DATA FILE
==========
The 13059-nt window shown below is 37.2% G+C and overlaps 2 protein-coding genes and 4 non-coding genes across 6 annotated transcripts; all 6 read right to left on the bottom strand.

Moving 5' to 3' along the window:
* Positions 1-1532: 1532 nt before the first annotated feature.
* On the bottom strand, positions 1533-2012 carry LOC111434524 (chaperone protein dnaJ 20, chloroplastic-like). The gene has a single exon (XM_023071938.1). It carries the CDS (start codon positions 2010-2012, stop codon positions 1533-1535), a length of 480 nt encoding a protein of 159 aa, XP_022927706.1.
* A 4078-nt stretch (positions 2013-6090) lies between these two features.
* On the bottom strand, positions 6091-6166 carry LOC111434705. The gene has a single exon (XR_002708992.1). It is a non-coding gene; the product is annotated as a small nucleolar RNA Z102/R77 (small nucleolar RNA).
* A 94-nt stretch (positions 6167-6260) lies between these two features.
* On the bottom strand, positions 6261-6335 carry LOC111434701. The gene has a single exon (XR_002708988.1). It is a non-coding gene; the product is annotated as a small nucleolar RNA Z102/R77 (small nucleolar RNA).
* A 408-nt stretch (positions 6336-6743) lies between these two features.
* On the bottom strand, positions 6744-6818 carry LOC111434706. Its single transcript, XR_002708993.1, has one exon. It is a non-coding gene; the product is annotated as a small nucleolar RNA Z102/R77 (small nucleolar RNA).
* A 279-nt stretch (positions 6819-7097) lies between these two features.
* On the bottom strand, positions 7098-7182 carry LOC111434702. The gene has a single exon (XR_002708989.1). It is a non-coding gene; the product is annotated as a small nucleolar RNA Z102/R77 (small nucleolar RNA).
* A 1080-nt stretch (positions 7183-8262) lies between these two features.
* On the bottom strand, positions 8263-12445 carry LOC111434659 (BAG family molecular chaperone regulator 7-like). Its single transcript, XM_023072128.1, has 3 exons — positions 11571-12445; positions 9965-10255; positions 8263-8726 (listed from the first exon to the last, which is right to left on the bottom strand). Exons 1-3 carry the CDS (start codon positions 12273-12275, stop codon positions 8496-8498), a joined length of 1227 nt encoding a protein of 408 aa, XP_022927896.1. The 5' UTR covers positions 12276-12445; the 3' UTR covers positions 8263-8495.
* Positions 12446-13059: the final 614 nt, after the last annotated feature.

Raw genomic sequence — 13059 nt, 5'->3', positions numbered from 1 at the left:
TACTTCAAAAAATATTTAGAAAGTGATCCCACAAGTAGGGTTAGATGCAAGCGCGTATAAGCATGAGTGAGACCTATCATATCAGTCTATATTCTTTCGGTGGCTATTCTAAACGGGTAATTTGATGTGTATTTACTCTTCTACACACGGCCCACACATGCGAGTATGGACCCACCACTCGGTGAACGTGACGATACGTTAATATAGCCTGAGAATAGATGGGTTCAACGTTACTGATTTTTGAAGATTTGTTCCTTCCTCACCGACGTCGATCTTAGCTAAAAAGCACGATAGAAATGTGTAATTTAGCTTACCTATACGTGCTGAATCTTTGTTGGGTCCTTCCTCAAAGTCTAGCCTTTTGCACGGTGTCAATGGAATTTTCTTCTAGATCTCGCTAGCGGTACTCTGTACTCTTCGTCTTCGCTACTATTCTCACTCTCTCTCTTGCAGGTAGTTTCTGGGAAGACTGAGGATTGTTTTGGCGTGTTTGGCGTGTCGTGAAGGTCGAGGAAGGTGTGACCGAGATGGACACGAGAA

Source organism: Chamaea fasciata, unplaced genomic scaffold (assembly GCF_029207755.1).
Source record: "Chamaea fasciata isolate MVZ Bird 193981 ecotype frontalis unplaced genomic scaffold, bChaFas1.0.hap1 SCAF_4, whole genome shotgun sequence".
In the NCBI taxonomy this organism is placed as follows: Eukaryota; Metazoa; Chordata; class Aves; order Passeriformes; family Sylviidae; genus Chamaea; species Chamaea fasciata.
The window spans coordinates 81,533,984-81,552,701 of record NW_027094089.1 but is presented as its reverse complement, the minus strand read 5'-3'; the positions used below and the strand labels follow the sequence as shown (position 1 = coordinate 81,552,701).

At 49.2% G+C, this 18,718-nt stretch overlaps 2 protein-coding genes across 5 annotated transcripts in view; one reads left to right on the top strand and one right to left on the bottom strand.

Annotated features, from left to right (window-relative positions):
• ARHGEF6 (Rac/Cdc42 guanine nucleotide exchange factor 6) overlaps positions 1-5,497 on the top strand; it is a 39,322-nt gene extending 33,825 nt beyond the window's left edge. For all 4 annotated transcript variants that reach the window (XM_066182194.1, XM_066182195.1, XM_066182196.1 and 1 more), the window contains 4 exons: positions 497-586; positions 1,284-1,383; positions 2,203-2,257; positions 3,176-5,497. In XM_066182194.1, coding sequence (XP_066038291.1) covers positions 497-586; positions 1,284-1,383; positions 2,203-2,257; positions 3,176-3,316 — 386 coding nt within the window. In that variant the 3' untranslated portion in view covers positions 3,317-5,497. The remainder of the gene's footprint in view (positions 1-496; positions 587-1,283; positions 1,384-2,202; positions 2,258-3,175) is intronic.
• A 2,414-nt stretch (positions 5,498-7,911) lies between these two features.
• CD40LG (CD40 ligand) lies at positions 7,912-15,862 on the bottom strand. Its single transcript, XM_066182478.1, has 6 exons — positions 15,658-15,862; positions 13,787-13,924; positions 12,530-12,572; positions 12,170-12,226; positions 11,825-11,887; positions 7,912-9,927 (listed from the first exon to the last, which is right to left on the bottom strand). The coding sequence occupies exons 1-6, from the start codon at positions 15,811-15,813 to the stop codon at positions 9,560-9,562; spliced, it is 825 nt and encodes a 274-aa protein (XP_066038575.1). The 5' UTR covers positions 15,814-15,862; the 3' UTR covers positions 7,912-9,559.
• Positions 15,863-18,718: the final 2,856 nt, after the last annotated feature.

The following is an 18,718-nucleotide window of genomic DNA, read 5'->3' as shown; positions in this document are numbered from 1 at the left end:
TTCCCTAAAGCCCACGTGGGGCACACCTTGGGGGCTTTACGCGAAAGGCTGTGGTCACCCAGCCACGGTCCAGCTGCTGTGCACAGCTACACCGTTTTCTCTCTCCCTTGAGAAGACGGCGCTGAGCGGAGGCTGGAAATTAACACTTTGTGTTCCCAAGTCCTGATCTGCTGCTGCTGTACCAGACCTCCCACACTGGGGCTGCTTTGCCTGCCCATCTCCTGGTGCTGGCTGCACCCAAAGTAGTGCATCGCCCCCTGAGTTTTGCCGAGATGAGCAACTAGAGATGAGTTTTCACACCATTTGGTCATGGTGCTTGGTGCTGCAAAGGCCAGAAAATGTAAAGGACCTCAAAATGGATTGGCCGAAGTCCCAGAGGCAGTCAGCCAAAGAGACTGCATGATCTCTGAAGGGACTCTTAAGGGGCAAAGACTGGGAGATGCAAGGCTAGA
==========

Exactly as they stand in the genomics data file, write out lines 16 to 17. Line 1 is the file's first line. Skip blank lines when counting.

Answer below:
Raw genomic sequence — 13059 nt, 5'->3', positions numbered from 1 at the left:
TACTTCAAAAAATATTTAGAAAGTGATCCCACAAGTAGGGTTAGATGCAAGCGCGTATAAGCATGAGTGAGACCTATCATATCAGTCTATATTCTTTCGGTGGCTATTCTAAACGGGTAATTTGATGTGTATTTACTCTTCTACACACGGCCCACACATGCGAGTATGGACCCACCACTCGGTGAACGTGACGATACGTTAATATAGCCTGAGAATAGATGGGTTCAACGTTACTGATTTTTGAAGATTTGTTCCTTCCTCACCGACGTCGATCTTAGCTAAAAAGCACGATAGAAATGTGTAATTTAGCTTACCTATACGTGCTGAATCTTTGTTGGGTCCTTCCTCAAAGTCTAGCCTTTTGCACGGTGTCAATGGAATTTTCTTCTAGATCTCGCTAGCGGTACTCTGTACTCTTCGTCTTCGCTACTATTCTCACTCTCTCTCTTGCAGGTAGTTTCTGGGAAGACTGAGGATTGTTTTGGCGTGTTTGGCGTGTCGTGAAGGTCGAGGAAGGTGTGACCGAGATGGACACGAGAA